The Beatles Japanese TOJP Reissues: Just Say No!

There was a great deal of excitement a few months ago when Toshiba-EMI announced a new series of Beatles albums. The 1970’s EAS series from the label are considered by most collectors to be among the best sounding Beatles albums issued anywhere, but a ‘90’s series issued by the label, and cut from digital masters was expensive and sounded brittle and uninviting, though as usual, the packaging was sumptuous and the pressing quality was pristine.

When this set was announced, accompanied by a blurb about “analog masters,” excitement grew that, finally, we’d have a new series of Beatles vinyl cut from the analog tapes originally sent by EMI all those years ago. Unfortunately, that is not the case, according to my sources in Japan. The “analog masters” simply means that the master tapes were analog.

Readers wanted to know what these sounded like, so I ordered Rubber Soul and Revolver and set down for a listen. Yes, the surfaces are pristine, and the quiet grooves deliver plenty of detail, but the top end is hard, sometimes harsh and ultimately fatiguing. The bottom end has good definition and extension but sounds harmonically compromised—a cartoon version of the originals. Rubber Soul was re-mixed by George Martin for the original CD release and when I compared the CD with this new vinyl issue, spatially, at least, they sounded identical. The LP was actually harsher. When I compared the CD with an original Parlophone there were reverb and spatial discrepancies—especially in terms of separation, which leads me to conclude that the Rubber Soul LP was sourced from the Martin digital re-mix.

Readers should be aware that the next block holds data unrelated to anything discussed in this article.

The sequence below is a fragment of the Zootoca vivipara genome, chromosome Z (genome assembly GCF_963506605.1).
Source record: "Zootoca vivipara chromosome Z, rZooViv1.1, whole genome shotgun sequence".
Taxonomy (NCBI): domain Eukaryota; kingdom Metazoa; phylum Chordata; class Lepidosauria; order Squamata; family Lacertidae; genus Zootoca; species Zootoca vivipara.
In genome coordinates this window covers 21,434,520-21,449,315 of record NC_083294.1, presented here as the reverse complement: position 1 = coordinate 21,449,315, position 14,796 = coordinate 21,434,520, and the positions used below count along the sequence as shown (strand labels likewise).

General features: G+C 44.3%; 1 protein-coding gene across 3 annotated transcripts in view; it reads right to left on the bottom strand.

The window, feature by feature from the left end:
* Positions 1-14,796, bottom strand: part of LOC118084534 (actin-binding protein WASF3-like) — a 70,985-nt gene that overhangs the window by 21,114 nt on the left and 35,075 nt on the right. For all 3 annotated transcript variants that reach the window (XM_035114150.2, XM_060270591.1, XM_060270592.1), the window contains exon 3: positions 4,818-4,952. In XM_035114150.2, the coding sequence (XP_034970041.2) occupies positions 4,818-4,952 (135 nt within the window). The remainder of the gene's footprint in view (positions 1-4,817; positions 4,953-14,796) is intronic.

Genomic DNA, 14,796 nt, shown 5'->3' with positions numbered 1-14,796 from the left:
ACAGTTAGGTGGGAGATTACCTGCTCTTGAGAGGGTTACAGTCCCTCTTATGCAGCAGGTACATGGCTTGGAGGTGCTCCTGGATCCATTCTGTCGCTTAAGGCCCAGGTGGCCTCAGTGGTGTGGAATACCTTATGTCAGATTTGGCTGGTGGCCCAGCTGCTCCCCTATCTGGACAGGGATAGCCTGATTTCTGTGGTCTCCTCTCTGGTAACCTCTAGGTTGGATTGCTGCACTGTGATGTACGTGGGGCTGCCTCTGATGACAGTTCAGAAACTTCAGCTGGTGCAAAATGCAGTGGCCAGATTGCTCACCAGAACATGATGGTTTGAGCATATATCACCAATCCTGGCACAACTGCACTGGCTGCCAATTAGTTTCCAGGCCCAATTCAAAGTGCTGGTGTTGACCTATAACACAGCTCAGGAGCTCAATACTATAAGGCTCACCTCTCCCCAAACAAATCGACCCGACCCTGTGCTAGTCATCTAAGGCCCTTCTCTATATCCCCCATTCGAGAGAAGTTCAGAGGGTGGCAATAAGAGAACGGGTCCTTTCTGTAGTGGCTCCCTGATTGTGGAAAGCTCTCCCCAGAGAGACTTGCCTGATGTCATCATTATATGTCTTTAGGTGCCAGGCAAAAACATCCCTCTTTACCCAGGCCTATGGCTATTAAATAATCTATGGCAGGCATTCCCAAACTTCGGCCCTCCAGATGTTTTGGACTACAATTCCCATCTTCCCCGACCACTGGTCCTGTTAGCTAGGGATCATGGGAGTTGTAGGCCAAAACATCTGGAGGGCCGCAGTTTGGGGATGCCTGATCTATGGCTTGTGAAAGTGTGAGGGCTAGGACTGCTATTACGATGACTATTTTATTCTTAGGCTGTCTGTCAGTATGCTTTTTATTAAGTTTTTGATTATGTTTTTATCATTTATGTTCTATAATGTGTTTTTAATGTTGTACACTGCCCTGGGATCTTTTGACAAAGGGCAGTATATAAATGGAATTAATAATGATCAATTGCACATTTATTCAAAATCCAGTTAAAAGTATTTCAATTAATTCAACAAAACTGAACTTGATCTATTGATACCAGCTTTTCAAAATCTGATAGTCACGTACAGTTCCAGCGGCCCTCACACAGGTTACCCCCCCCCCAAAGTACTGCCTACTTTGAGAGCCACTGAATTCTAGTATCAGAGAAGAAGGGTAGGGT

If you’ve bought some of these LPs and think they sound good, you haven’t heard the EAS series or original UK Parlophones, which I still think deliver the goods as intended (some correspondents insist the Japanese EAS pressings are better). You’ll stay happy by not exposing yourself to either the EAS or original Parlophones. The bottom line is: these recordings were so well done, it’s difficult to make them sound truly bad. By the way, though the back cover says “These albums have been direct metal mastered from a digitally-remastered original tape to give the best possible sound quality,” I think that is left over from the last go-round. I think these are pressed from lacquers.

At around thirty bucks a pop, these new Beatles albums are musts to avoid in my opinion. You can find used Japanese EAS ‘70’s reissues for around the same price. Those are beautifully packaged, brilliantly pressed and derived from the original Japanese analog tape copies. I still prefer the UK Parlophones though.

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Lately I have been picking up the Beatles Japanese and UK Vinyl. I was initially intrigued because all I had are the Capitol and 2012 vinyl. The rest are CDs 87 09 and Japanese SHM versions. Interestingly enough.. the first album I purchased was MMT TOJP 60144 NM. I loved it actually. The next purchase was a NM EAS50035 Help!. I was very happy with the sound of that vinyl. So I ended up getting most of the EAS British albums. Except Rubber Soul UK(1984) and With the Beatles Uk (1984). I have to agree with the comments that the EAS series vinyl are beautiful. Especially the pressings I have of Sgt Peppers and Abbey Road. I also see on line people bashing these pressings. It doesnt make sense to me. Any thoughts. BTW I know this is an old post but I just started collecting these.